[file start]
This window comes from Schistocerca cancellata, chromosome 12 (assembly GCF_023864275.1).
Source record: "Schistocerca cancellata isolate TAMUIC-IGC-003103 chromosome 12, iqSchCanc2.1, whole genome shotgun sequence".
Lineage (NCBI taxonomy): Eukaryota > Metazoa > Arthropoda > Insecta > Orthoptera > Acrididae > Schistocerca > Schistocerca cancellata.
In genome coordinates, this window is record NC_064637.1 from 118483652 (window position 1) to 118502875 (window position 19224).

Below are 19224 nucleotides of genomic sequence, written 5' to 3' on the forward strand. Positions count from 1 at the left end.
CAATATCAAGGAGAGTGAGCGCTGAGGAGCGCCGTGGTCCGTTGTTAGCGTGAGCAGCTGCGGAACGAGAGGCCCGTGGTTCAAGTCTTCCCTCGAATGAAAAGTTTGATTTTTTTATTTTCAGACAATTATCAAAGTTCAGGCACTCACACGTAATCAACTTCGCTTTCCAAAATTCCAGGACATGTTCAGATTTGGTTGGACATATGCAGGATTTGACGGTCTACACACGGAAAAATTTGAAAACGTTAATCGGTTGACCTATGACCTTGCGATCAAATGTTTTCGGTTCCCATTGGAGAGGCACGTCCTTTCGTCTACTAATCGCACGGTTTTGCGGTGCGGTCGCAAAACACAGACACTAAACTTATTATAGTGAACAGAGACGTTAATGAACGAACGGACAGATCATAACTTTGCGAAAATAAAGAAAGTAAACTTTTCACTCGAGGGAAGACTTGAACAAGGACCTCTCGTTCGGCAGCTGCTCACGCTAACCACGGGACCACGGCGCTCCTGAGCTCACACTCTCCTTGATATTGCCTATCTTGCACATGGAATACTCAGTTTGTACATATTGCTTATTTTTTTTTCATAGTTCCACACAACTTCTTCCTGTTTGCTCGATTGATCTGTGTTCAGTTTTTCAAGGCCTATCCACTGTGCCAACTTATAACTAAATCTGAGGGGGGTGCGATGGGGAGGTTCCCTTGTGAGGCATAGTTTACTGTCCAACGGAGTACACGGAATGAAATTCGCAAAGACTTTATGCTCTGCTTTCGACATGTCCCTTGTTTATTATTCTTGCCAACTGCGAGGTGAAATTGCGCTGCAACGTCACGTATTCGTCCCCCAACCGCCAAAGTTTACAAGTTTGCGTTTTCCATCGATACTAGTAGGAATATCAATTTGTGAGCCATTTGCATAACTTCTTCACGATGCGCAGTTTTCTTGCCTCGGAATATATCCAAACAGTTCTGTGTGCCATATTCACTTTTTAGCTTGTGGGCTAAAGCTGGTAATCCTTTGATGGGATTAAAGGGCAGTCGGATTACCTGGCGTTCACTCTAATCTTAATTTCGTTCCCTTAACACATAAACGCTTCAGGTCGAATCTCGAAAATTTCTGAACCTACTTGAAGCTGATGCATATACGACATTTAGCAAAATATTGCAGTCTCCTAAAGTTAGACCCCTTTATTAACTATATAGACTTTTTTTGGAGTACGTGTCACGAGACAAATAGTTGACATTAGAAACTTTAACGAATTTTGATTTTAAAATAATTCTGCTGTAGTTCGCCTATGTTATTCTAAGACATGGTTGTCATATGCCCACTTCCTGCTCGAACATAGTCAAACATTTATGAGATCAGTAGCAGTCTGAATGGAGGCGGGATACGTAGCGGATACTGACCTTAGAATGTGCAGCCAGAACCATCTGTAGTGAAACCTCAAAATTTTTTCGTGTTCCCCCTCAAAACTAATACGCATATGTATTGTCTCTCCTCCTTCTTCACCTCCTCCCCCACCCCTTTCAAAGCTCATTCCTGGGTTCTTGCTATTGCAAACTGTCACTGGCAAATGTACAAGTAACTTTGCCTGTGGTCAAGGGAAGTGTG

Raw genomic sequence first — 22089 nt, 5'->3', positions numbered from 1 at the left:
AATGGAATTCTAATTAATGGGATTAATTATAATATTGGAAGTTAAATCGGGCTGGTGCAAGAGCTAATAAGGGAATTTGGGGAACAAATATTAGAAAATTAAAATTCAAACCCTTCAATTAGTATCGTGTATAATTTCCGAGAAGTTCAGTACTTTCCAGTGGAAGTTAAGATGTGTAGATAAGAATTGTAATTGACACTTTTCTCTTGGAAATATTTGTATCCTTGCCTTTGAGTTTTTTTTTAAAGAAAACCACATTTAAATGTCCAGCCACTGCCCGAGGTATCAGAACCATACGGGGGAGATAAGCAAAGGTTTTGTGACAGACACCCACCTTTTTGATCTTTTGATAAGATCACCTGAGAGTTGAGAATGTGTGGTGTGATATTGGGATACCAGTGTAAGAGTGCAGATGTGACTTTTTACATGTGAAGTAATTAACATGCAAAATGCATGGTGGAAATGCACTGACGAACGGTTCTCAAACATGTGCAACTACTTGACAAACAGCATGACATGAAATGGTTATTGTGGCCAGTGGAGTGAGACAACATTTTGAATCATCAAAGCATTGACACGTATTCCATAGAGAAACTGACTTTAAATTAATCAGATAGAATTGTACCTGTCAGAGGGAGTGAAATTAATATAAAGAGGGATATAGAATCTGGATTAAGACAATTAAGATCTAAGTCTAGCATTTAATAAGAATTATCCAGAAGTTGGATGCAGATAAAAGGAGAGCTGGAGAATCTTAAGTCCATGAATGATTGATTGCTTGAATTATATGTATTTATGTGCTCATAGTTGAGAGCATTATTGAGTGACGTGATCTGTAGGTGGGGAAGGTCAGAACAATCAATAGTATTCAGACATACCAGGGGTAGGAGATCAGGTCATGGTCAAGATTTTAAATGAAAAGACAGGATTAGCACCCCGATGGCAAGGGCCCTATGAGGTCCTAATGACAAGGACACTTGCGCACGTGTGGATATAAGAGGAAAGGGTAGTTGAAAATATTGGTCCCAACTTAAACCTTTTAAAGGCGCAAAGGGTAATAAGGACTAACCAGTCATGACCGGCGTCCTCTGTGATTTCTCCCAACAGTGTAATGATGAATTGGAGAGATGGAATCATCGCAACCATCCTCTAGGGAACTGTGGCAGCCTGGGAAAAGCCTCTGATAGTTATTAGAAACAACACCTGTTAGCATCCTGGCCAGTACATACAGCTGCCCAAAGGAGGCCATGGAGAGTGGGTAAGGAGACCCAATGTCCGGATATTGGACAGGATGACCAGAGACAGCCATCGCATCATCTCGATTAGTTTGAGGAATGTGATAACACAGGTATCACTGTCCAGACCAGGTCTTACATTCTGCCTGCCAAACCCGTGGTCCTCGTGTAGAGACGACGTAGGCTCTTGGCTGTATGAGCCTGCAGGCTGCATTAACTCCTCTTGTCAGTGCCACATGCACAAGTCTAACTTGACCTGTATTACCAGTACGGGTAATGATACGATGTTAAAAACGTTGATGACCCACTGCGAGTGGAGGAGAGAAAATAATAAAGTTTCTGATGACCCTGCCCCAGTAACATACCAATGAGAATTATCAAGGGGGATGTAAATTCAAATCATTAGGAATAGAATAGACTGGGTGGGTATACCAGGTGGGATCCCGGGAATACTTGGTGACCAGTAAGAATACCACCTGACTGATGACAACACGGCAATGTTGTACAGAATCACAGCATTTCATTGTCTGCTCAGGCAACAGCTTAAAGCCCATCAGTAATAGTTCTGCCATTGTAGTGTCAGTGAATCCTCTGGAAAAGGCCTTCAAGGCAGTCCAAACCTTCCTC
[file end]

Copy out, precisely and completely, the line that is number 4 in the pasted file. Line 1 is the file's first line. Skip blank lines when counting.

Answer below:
In genome coordinates, this window is record NC_064637.1 from 118483652 (window position 1) to 118502875 (window position 19224).